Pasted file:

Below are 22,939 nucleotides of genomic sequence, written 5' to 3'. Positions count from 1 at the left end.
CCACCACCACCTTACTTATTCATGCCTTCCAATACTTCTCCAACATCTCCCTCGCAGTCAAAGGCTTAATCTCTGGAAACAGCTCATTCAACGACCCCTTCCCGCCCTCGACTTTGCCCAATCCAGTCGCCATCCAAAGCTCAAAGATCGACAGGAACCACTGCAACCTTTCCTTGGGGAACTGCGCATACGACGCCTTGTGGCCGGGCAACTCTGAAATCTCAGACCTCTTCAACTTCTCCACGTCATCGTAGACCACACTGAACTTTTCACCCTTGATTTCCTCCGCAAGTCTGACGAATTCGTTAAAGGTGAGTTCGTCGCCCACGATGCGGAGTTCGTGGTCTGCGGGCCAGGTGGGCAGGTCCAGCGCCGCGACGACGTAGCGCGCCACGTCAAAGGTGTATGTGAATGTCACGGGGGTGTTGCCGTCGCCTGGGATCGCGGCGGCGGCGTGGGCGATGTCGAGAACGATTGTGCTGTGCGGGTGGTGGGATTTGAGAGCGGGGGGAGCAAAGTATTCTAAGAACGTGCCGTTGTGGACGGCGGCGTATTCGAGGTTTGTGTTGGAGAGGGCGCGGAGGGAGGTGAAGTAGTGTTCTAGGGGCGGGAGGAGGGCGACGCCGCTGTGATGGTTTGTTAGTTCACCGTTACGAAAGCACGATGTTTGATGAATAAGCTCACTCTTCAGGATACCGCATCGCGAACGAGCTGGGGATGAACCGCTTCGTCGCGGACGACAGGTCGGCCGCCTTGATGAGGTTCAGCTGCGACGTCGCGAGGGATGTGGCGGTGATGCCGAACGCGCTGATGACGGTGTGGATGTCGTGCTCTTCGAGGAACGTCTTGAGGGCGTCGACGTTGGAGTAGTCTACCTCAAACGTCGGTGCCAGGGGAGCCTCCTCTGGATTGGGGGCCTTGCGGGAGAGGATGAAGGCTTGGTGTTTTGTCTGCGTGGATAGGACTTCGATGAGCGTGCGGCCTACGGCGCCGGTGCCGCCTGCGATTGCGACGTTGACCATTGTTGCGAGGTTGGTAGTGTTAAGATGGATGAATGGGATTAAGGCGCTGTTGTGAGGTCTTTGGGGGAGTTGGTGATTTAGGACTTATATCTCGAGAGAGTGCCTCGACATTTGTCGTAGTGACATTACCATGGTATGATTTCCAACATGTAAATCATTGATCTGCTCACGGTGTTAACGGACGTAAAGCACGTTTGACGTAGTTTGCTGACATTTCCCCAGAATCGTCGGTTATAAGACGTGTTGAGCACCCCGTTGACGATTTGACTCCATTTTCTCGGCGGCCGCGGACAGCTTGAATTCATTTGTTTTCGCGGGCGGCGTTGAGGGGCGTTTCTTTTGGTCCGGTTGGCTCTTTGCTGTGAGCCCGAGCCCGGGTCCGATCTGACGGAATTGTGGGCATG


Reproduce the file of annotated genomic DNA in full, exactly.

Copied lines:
Below are 22,939 nucleotides of genomic sequence, written 5' to 3'. Positions count from 1 at the left end.
CCACCACCACCTTACTTATTCATGCCTTCCAATACTTCTCCAACATCTCCCTCGCAGTCAAAGGCTTAATCTCTGGAAACAGCTCATTCAACGACCCCTTCCCGCCCTCGACTTTGCCCAATCCAGTCGCCATCCAAAGCTCAAAGATCGACAGGAACCACTGCAACCTTTCCTTGGGGAACTGCGCATACGACGCCTTGTGGCCGGGCAACTCTGAAATCTCAGACCTCTTCAACTTCTCCACGTCATCGTAGACCACACTGAACTTTTCACCCTTGATTTCCTCCGCAAGTCTGACGAATTCGTTAAAGGTGAGTTCGTCGCCCACGATGCGGAGTTCGTGGTCTGCGGGCCAGGTGGGCAGGTCCAGCGCCGCGACGACGTAGCGCGCCACGTCAAAGGTGTATGTGAATGTCACGGGGGTGTTGCCGTCGCCTGGGATCGCGGCGGCGGCGTGGGCGATGTCGAGAACGATTGTGCTGTGCGGGTGGTGGGATTTGAGAGCGGGGGGAGCAAAGTATTCTAAGAACGTGCCGTTGTGGACGGCGGCGTATTCGAGGTTTGTGTTGGAGAGGGCGCGGAGGGAGGTGAAGTAGTGTTCTAGGGGCGGGAGGAGGGCGACGCCGCTGTGATGGTTTGTTAGTTCACCGTTACGAAAGCACGATGTTTGATGAATAAGCTCACTCTTCAGGATACCGCATCGCGAACGAGCTGGGGATGAACCGCTTCGTCGCGGACGACAGGTCGGCCGCCTTGATGAGGTTCAGCTGCGACGTCGCGAGGGATGTGGCGGTGATGCCGAACGCGCTGATGACGGTGTGGATGTCGTGCTCTTCGAGGAACGTCTTGAGGGCGTCGACGTTGGAGTAGTCTACCTCAAACGTCGGTGCCAGGGGAGCCTCCTCTGGATTGGGGGCCTTGCGGGAGAGGATGAAGGCTTGGTGTTTTGTCTGCGTGGATAGGACTTCGATGAGCGTGCGGCCTACGGCGCCGGTGCCGCCTGCGATTGCGACGTTGACCATTGTTGCGAGGTTGGTAGTGTTAAGATGGATGAATGGGATTAAGGCGCTGTTGTGAGGTCTTTGGGGGAGTTGGTGATTTAGGACTTATATCTCGAGAGAGTGCCTCGACATTTGTCGTAGTGACATTACCATGGTATGATTTCCAACATGTAAATCATTGATCTGCTCACGGTGTTAACGGACGTAAAGCACGTTTGACGTAGTTTGCTGACATTTCCCCAGAATCGTCGGTTATAAGACGTGTTGAGCACCCCGTTGACGATTTGACTCCATTTTCTCGGCGGCCGCGGACAGCTTGAATTCATTTGTTTTCGCGGGCGGCGTTGAGGGGCGTTTCTTTTGGTCCGGTTGGCTCTTTGCTGTGAGCCCGAGCCCGGGTCCGATCTGACGGAATTGTGGGCATG